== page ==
“There are few actions that are as serious as the one this group took on that day,” said Boasberg, an Obama appointee. “If there are five people or eight people or 10 or 15, there’s no riot. … The encouragement and incitement of other people is what led to the violence.”
And Judge Paul Friedman, a Clinton appointee who sentenced Jan. 6 defendant Valerie Ehrke to probation, said he anticipated her light sentence would be the exception, not the norm, for crimes that threatened democracy.
At the sentencing Monday for Matthew Carl Mazzocco, Chutkan acknowledged that the Texas resident hadn’t broken into the Capitol, damaged any property there or engaged in violence, but she said he and others who illegally entered the seat of Congress bore some responsibility for the mayhem that unfolded.
“People who were committing those violent acts did so because they had the safety of numbers — one of whom was Mr. Mazzocco,” Chutkan said.
McFadden’s statement echoed arguments that have been lodged by many of the defendants, by Trump himself and by his allies on Capitol Hill.
During the Friday sentencing hearing, McFadden scolded the defendant before him, Danielle Doyle, for “acting like all those looters and rioters last year. That’s because looters and rioters decided the law did not apply to them.”
The judge said Doyle’s behavior was not excusable, called it a “national embarrassment,” and again likened it to the police brutality protests following the death of George Floyd last year that made “us all feel less safe,” the AP reported.
McFadden, notably, has taken a hard line with some Jan. 6 defendants. He ordered the pretrial detention of Timothy Hale-Cusanelli, an Army reservist who sported a Hitler mustache to his job on a naval weapons base, citing Hale-Cusanelli’s violent rhetoric and embrace of what he believed was an oncoming civil war.
However, on Monday, Chutkan took exception to McFadden’s suggestion that Jan. 6 rioters were being treated unfairly harshly. She argued that, in fact, many of those charged in the unrest at the Capitol had been treated more gently than those arrested for rioting alongside the Black Lives Matter protests.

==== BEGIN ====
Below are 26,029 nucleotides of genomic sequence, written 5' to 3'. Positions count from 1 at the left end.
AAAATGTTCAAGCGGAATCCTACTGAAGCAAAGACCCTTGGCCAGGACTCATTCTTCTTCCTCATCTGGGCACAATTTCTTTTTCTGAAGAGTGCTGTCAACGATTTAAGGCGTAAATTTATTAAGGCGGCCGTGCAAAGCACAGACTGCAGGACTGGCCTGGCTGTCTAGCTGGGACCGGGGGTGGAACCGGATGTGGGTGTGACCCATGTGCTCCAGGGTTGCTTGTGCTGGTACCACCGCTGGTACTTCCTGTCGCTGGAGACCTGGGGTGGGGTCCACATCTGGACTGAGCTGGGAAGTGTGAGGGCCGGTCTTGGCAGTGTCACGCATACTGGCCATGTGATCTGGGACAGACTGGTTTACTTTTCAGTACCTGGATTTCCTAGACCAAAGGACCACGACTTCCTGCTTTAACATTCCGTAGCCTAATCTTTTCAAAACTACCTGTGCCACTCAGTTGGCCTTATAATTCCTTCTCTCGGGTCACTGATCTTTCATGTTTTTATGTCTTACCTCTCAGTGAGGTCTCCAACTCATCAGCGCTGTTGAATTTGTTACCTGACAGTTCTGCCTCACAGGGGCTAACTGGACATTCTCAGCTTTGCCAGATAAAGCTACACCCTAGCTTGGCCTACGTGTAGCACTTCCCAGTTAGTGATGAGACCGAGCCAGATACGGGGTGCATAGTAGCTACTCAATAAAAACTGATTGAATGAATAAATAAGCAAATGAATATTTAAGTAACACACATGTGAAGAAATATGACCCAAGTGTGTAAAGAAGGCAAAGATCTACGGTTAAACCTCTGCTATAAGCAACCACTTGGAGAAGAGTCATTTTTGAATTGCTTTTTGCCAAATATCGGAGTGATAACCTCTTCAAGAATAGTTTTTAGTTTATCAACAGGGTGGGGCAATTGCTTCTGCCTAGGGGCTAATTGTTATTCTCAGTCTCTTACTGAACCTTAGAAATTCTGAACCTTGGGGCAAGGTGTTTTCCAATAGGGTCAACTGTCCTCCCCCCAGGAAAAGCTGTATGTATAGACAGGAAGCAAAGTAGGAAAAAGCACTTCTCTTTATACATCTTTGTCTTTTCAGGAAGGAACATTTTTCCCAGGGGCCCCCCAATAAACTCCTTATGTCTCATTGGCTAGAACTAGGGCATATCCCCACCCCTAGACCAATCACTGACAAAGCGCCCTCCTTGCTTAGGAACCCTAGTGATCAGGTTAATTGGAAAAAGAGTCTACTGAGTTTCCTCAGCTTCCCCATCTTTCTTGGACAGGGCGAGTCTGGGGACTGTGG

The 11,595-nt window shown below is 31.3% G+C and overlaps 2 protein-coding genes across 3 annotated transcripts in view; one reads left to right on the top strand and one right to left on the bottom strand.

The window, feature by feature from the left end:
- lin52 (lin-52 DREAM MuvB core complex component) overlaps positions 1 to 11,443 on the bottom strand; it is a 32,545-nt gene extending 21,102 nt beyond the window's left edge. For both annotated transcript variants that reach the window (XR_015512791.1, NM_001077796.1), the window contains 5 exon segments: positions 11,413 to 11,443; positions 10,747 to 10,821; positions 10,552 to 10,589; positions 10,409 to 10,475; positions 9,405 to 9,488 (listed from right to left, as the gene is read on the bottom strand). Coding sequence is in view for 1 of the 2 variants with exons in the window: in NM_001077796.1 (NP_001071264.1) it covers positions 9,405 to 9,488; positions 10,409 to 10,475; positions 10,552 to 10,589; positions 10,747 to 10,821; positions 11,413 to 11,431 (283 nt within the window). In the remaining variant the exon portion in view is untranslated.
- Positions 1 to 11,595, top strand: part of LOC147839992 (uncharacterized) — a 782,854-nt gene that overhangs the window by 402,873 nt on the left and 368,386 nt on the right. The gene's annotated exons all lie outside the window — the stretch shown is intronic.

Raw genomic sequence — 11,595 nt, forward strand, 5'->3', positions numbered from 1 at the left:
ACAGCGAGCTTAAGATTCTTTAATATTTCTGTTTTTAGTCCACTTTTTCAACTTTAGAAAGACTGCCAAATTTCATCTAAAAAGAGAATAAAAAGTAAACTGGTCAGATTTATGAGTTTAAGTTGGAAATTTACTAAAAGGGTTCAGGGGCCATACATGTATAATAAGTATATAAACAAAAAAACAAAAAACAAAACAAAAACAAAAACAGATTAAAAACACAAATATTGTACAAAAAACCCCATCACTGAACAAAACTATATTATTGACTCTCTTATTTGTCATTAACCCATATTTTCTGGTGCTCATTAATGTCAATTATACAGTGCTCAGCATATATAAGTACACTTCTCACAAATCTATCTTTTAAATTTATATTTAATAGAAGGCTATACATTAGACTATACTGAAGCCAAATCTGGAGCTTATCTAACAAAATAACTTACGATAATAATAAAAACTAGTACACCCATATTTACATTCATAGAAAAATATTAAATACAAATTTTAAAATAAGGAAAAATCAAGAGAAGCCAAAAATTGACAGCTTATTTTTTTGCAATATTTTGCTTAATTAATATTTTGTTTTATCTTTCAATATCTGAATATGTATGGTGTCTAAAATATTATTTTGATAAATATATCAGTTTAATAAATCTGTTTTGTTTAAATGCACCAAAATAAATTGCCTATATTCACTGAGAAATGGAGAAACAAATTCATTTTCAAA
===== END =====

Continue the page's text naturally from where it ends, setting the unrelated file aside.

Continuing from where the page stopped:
For example, Chutkan said, the Capitol suspects weren’t arrested on the spot and were allowed to remain in their home districts for many of the proceedings. And prosecutors have agreed to allow many of them to plead guilty to a single misdemeanor charge, Chutkan noted, despite charging most with at least four offenses.
Chutkan also said the basis for the Black Lives Matter protests — racial justice — differs sharply from the purpose of the Jan. 6 event, assembled by Trump as he promoted discredited claims that the 2020 election was stolen. The defendant she sentenced Monday, Mazzocco, traveled to the Capitol for Trump, not for a democratic cause, she said.
“He went to the Capitol in support of one man, not in support of our country,” Chutkan said.
McFadden and Chutkan didn’t differ in just their assessment of Jan. 6 misdemeanor crimes. The two also diverged on the sentences they handed down in the cases they handled.
While McFadden gave Doyle a sentence of two months probation and a $3,000 fine, Chutkan hit Mazzocco with 45 days in jail — a stiffer punishment than the three months of home confinement prosecutors had asked for.
“This court believes that a sentence of probation does not reflect the seriousness of the crime. … There have to be consequences for participating in an attempted violent overthrow of the government, beyond sitting at home,” Chutkan said Monday. “The country is watching. … If Mr. Mazzocco walks away with probation and a slap on the wrist, that’s not going to deter anyone from trying what he did again.”